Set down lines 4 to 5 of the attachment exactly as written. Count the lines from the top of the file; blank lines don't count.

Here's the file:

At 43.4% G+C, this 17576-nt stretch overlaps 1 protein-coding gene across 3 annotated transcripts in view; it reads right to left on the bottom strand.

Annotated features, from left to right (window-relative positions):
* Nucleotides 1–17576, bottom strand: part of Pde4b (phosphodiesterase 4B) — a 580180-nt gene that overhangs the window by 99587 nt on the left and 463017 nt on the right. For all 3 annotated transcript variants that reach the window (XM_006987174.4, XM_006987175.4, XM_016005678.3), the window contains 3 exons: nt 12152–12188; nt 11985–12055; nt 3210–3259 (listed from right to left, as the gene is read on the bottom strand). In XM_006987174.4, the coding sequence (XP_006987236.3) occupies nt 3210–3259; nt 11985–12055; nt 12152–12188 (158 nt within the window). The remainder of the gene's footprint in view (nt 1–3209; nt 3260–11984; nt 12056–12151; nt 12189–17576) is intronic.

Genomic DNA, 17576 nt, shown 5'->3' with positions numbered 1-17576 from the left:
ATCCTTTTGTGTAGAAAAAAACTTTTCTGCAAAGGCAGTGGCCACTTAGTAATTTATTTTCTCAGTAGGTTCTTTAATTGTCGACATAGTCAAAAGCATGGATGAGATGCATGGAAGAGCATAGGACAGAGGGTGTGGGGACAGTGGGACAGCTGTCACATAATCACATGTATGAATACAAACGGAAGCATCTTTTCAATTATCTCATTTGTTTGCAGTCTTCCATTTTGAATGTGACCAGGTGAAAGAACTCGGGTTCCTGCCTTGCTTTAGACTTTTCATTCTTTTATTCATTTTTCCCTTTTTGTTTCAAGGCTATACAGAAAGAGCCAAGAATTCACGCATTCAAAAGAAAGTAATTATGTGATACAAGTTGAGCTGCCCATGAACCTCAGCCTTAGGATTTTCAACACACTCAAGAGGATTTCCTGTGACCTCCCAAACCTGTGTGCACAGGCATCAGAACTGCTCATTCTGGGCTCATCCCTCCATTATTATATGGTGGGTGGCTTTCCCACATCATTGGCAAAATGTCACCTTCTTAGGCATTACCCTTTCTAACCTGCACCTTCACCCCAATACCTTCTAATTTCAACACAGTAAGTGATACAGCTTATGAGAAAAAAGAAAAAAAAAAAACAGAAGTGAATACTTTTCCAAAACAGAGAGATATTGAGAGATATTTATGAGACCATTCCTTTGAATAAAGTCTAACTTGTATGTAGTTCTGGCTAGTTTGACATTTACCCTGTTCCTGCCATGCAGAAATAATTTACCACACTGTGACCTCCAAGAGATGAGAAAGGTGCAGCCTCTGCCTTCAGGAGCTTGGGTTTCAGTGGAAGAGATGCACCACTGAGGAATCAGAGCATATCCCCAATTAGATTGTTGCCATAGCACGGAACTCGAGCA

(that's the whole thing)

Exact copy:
Genomic DNA, 17576 nt, shown 5'->3' with positions numbered 1-17576 from the left:
ATCCTTTTGTGTAGAAAAAAACTTTTCTGCAAAGGCAGTGGCCACTTAGTAATTTATTTTCTCAGTAGGTTCTTTAATTGTCGACATAGTCAAAAGCATGGATGAGATGCATGGAAGAGCATAGGACAGAGGGTGTGGGGACAGTGGGACAGCTGTCACATAATCACATGTATGAATACAAACGGAAGCATCTTTTCAATTATCTCATTTGTTTGCAGTCTTCCATTTTGAATGTGACCAGGTGAAAGAACTCGGGTTCCTGCCTTGCTTTAGACTTTTCATTCTTTTATTCATTTTTCCCTTTTTGTTTCAAGGCTATACAGAAAGAGCCAAGAATTCACGCATTCAAAAGAAAGTAATTATGTGATACAAGTTGAGCTGCCCATGAACCTCAGCCTTAGGATTTTCAACACACTCAAGAGGATTTCCTGTGACCTCCCAAACCTGTGTGCACAGGCATCAGAACTGCTCATTCTGGGCTCATCCCTCCATTATTATATGGTGGGTGGCTTTCCCACATCATTGGCAAAATGTCACCTTCTTAGGCATTACCCTTTCTAACCTGCACCTTCACCCCAATACCTTCTAATTTCAACACAGTAAGTGATACAGCTTATGAGAAAAAAGAAAAAAAAAAAACAGAAGTGAATACTTTTCCAAAACAGAGAGATATTGAGAGATATTTATGAGACCATTCCTTTGAATAAAGTCTAACTTGTATGTAGTTCTGGCTAGTTTGACATTTACCCTGTTCCTGCCATGCAGAAATAATTTACCACACTGTGACCTCCAAGAGATGAGAAAGGTGCAGCCTCTGCCTTCAGGAGCTTGGGTTTCAGTGGAAGAGATGCACCACTGAGGAATCAGAGCATATCCCCAATTAGATTGTTGCCATAGCACGGAACTCGAGCA